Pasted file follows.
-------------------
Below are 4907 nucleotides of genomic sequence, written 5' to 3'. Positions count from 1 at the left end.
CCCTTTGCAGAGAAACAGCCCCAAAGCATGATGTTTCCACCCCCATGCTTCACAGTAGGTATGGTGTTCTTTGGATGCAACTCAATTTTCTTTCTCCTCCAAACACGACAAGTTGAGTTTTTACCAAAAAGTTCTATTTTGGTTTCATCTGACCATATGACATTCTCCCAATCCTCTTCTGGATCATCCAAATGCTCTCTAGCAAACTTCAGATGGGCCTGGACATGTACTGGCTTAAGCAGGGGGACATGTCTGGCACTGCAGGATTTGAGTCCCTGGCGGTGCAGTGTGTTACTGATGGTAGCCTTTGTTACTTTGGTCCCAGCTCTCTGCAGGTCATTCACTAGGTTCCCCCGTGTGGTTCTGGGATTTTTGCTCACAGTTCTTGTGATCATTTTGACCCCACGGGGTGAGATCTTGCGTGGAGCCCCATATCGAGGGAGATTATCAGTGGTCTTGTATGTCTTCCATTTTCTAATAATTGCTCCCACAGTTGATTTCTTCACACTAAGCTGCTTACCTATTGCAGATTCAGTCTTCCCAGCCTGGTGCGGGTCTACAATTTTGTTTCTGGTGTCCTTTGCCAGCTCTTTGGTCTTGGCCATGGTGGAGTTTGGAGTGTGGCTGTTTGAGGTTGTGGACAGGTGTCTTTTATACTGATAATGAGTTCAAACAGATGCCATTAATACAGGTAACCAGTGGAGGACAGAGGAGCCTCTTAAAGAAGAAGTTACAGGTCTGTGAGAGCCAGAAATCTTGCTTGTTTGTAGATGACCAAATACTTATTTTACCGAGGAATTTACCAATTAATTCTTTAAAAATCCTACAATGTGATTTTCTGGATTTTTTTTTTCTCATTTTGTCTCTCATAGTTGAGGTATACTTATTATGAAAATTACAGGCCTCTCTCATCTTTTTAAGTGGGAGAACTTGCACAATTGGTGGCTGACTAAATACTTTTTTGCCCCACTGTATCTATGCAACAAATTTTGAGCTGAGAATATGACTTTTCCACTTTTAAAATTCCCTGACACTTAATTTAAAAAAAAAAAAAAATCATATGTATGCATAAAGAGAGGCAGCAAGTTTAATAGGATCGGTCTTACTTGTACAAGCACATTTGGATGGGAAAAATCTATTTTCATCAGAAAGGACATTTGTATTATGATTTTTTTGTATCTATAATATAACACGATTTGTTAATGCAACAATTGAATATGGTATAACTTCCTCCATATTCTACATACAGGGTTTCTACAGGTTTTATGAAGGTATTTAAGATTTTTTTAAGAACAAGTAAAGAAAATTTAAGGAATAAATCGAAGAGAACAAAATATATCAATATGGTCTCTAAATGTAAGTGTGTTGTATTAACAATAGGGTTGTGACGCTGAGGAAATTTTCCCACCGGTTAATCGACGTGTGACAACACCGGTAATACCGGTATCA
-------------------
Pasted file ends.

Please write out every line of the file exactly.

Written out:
Below are 4907 nucleotides of genomic sequence, written 5' to 3'. Positions count from 1 at the left end.
CCCTTTGCAGAGAAACAGCCCCAAAGCATGATGTTTCCACCCCCATGCTTCACAGTAGGTATGGTGTTCTTTGGATGCAACTCAATTTTCTTTCTCCTCCAAACACGACAAGTTGAGTTTTTACCAAAAAGTTCTATTTTGGTTTCATCTGACCATATGACATTCTCCCAATCCTCTTCTGGATCATCCAAATGCTCTCTAGCAAACTTCAGATGGGCCTGGACATGTACTGGCTTAAGCAGGGGGACATGTCTGGCACTGCAGGATTTGAGTCCCTGGCGGTGCAGTGTGTTACTGATGGTAGCCTTTGTTACTTTGGTCCCAGCTCTCTGCAGGTCATTCACTAGGTTCCCCCGTGTGGTTCTGGGATTTTTGCTCACAGTTCTTGTGATCATTTTGACCCCACGGGGTGAGATCTTGCGTGGAGCCCCATATCGAGGGAGATTATCAGTGGTCTTGTATGTCTTCCATTTTCTAATAATTGCTCCCACAGTTGATTTCTTCACACTAAGCTGCTTACCTATTGCAGATTCAGTCTTCCCAGCCTGGTGCGGGTCTACAATTTTGTTTCTGGTGTCCTTTGCCAGCTCTTTGGTCTTGGCCATGGTGGAGTTTGGAGTGTGGCTGTTTGAGGTTGTGGACAGGTGTCTTTTATACTGATAATGAGTTCAAACAGATGCCATTAATACAGGTAACCAGTGGAGGACAGAGGAGCCTCTTAAAGAAGAAGTTACAGGTCTGTGAGAGCCAGAAATCTTGCTTGTTTGTAGATGACCAAATACTTATTTTACCGAGGAATTTACCAATTAATTCTTTAAAAATCCTACAATGTGATTTTCTGGATTTTTTTTTTCTCATTTTGTCTCTCATAGTTGAGGTATACTTATTATGAAAATTACAGGCCTCTCTCATCTTTTTAAGTGGGAGAACTTGCACAATTGGTGGCTGACTAAATACTTTTTTGCCCCACTGTATCTATGCAACAAATTTTGAGCTGAGAATATGACTTTTCCACTTTTAAAATTCCCTGACACTTAATTTAAAAAAAAAAAAAAATCATATGTATGCATAAAGAGAGGCAGCAAGTTTAATAGGATCGGTCTTACTTGTACAAGCACATTTGGATGGGAAAAATCTATTTTCATCAGAAAGGACATTTGTATTATGATTTTTTTGTATCTATAATATAACACGATTTGTTAATGCAACAATTGAATATGGTATAACTTCCTCCATATTCTACATACAGGGTTTCTACAGGTTTTATGAAGGTATTTAAGATTTTTTTAAGAACAAGTAAAGAAAATTTAAGGAATAAATCGAAGAGAACAAAATATATCAATATGGTCTCTAAATGTAAGTGTGTTGTATTAACAATAGGGTTGTGACGCTGAGGAAATTTTCCCACCGGTTAATCGACGTGTGACAACACCGGTAATACCGGTATCA